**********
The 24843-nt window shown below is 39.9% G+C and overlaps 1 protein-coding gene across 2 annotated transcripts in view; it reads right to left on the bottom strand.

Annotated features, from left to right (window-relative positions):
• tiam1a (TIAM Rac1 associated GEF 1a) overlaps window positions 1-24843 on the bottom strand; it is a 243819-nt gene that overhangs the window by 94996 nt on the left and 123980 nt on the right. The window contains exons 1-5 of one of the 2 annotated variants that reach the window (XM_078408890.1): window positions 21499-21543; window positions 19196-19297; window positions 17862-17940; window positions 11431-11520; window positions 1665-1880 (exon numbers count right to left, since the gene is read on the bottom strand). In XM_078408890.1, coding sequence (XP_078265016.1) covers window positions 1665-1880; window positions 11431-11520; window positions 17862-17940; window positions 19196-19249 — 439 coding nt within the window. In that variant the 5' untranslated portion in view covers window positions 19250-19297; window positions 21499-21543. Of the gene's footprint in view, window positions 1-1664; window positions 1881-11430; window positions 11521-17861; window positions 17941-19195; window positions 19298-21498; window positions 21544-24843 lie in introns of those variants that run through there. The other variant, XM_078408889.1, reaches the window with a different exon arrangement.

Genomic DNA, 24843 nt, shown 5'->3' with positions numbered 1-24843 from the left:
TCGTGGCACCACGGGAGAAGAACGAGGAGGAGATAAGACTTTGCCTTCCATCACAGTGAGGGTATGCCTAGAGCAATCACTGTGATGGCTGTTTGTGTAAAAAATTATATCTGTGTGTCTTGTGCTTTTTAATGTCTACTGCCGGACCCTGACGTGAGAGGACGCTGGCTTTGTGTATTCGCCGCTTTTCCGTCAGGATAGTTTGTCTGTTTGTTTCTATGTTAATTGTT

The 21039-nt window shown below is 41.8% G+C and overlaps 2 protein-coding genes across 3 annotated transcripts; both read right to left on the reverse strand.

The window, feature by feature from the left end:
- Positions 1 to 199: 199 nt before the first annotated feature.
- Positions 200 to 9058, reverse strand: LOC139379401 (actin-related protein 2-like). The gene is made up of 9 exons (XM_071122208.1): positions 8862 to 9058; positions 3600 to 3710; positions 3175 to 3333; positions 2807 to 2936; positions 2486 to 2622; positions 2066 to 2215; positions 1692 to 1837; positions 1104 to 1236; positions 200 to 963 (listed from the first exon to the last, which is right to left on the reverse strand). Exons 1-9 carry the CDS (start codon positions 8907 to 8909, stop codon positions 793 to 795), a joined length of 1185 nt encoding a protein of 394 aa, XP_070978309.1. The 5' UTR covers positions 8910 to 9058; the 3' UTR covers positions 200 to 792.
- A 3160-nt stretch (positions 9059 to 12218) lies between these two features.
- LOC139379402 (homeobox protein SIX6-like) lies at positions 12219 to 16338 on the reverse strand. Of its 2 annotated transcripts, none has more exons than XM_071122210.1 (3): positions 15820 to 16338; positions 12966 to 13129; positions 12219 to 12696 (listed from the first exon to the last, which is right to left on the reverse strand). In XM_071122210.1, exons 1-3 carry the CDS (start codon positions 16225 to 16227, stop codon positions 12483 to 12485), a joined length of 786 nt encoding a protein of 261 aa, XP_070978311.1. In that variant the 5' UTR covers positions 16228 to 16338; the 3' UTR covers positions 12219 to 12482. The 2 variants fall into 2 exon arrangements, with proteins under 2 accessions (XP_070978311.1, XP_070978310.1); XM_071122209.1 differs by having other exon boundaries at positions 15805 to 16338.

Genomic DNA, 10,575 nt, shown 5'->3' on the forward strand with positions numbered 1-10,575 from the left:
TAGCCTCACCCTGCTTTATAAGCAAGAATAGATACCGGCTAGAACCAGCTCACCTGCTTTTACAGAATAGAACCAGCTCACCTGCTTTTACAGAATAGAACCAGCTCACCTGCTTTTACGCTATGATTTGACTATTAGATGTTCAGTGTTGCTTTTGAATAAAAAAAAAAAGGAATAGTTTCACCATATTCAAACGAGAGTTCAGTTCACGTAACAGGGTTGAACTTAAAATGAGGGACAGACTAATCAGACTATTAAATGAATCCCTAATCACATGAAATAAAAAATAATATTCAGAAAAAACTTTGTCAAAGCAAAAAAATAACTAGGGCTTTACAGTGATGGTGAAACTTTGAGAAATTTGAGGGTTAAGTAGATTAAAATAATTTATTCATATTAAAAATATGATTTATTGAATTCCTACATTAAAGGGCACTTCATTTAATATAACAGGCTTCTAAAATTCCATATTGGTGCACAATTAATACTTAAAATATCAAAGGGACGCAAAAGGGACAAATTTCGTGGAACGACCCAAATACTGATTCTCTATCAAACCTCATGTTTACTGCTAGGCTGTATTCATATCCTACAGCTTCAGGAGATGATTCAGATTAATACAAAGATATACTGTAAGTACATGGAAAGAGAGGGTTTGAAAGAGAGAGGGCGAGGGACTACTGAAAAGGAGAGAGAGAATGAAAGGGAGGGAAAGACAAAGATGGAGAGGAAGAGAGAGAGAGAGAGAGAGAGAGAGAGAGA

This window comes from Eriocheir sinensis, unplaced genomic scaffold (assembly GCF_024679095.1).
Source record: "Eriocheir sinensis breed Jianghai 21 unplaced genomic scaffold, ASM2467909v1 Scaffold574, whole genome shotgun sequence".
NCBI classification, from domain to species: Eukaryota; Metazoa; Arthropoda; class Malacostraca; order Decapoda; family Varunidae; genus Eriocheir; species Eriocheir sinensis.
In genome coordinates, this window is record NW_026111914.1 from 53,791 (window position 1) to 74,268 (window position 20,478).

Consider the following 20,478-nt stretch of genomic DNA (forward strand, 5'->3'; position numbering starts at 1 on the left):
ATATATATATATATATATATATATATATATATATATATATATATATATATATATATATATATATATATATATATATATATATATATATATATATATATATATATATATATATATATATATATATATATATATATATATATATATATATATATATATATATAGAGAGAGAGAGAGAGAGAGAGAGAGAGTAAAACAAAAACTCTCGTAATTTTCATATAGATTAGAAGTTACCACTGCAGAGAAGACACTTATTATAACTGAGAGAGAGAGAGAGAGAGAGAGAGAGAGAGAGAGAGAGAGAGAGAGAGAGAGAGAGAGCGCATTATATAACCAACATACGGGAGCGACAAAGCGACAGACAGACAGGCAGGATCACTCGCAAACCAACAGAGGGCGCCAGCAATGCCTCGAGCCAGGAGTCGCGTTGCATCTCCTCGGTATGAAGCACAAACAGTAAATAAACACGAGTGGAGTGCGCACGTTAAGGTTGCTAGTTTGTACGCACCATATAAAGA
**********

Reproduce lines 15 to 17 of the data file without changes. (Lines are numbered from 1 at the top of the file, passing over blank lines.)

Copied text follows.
Source record: "Eriocheir sinensis breed Jianghai 21 unplaced genomic scaffold, ASM2467909v1 Scaffold574, whole genome shotgun sequence".
NCBI classification, from domain to species: Eukaryota; Metazoa; Arthropoda; class Malacostraca; order Decapoda; family Varunidae; genus Eriocheir; species Eriocheir sinensis.
In genome coordinates, this window is record NW_026111914.1 from 53,791 (window position 1) to 74,268 (window position 20,478).